The Ultimate Standard

Zeb Haney Zeb Haney
Tree Resource
Learn more about Zeb Haney.

I normally use this space to highlight our industry standards. My last update centered on getting our Regional Plant Appraisal Committee formed and working. The COVID-19 outbreak has caused a delay in this, and is affecting us all personally and professionally. So, I thought it appropriate to revisit the way we approach our work and talk a little about ethics. 

The topic of ethics was a focal discussion at the last ASCA conference in regard to tree appraisal. Some folks proposed that ethics would result in arborists on opposite sides of a legal valuation producing identical appraisals. Some insinuated that all other arborists besides themselves are biased and let their agendas influence everything from tree work sales to risk reports. Of course, this only makes sense if every arborist making that claim is the most-skilled, intelligent, bravest, boldest, and baddest arborist in the room! 

Ethics are moral principles that govern our behavior and activities. They come into play when there does not seem to be a rule or law dictating exactly what to do. When there is law, our actions and behavior may simply be labeled legal or illegal. And if the law is clear, any moral ambiguity disappears. Some things are so obvious that they are illegal in every culture - murder, theft, and fraud come to mind. Other laws are clear but perhaps not so easily applied. 

Speed limits are a classic example of clear law that we deal with day in and day out. Do you always obey the speed limit? What if everyone else is going ten miles per hour over? What if in obeying the speed limit you are causing disorder on the highway?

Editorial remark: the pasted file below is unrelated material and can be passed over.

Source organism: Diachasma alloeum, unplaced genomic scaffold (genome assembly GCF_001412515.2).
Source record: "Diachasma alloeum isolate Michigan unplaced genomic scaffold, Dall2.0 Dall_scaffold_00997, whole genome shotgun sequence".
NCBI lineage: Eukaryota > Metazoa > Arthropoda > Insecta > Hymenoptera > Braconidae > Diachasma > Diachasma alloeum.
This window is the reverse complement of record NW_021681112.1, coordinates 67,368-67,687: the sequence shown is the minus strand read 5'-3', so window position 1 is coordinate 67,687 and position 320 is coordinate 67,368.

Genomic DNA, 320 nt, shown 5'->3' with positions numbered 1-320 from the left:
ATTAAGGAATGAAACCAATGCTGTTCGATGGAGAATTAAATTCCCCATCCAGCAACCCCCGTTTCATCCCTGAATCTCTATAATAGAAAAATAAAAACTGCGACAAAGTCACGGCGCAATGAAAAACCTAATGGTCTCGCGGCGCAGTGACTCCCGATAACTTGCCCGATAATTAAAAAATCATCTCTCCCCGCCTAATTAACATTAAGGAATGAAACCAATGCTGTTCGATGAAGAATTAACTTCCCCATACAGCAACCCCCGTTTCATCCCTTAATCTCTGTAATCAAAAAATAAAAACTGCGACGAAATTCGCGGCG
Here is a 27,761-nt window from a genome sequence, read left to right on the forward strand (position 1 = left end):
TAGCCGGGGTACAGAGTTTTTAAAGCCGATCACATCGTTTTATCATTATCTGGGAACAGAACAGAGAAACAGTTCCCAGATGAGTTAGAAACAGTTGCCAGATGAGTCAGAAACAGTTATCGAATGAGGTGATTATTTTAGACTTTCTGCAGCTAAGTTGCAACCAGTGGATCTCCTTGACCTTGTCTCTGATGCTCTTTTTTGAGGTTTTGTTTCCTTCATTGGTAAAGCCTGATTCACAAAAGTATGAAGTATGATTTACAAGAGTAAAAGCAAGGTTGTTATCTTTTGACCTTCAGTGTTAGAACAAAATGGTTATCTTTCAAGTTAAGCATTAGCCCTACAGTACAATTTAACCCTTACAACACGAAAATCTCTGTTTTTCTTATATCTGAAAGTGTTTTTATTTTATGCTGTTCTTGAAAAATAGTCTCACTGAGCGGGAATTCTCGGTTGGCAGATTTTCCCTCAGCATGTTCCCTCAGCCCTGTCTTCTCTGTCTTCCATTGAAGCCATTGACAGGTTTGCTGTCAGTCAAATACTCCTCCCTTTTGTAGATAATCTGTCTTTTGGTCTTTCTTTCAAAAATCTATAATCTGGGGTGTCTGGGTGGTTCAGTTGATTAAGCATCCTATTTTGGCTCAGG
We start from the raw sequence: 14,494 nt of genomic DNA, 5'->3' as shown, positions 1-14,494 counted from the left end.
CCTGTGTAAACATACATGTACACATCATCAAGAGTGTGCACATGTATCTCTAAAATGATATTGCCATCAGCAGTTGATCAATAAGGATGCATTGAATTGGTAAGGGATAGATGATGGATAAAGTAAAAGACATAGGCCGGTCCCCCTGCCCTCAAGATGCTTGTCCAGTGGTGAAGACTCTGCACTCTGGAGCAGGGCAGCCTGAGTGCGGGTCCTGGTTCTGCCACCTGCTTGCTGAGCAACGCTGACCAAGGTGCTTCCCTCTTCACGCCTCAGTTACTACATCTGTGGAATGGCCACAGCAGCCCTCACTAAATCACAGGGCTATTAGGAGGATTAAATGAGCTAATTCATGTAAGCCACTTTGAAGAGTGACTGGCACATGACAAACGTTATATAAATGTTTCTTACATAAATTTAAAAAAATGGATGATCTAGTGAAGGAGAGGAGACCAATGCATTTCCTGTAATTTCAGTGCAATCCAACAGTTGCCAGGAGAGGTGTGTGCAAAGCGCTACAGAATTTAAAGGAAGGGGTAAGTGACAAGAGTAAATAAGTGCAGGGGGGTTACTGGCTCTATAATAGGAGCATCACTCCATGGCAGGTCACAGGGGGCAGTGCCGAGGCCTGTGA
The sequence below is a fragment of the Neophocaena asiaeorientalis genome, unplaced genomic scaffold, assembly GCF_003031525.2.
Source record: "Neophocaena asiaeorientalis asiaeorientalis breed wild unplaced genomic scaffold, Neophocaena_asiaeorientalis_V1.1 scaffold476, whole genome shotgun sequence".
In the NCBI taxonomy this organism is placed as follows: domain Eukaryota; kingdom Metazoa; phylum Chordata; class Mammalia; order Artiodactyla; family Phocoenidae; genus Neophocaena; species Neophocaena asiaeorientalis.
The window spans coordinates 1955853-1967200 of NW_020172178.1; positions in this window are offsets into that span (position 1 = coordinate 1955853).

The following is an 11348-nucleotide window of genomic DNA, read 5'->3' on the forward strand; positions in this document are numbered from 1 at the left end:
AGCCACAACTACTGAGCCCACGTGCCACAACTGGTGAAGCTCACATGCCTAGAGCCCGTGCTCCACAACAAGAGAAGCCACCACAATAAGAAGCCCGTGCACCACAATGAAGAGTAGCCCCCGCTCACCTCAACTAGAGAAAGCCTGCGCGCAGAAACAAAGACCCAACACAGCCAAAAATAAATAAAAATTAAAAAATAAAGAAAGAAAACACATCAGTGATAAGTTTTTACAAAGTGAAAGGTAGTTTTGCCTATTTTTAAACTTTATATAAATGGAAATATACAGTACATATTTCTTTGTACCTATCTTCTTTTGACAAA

Questions like these apply to our lives as arborists.

We have nine parts to the ANSI A300 and the Z133 safety standard that cover good and safe work, yet we may still find ourselves wondering how to act. For example: 

  • A crew member is working unsafely - do you talk to him? Do you report him to your boss?  
  • Your boss is under reporting worker’s comp? Is it your problem?  
  • A long-time client wants an otherwise healthy and sound tree removed but city code requires it to have a high risk rating before issuing a permit. Do you write that report? 

Let’s also consider our current climate during the coronavirus pandemic. How do you behave when the governor orders people to stop working and shelter in place? Do you work or not? Do you report others who may be endangering community health and safety?

These can be tough questions and situations. It would be foolish to assume that the answer is always clear.  

At the end of the matter, it may come down to your conscience. I often reason this out by asking myself how I will feel about a decision later. If I recognize that one course of action is going to trouble me, then I’ve probably figured out what not to do. 

When restrictions on social distancing are lifted and we are all back to work, let’s be healthy, and safe… and ethical.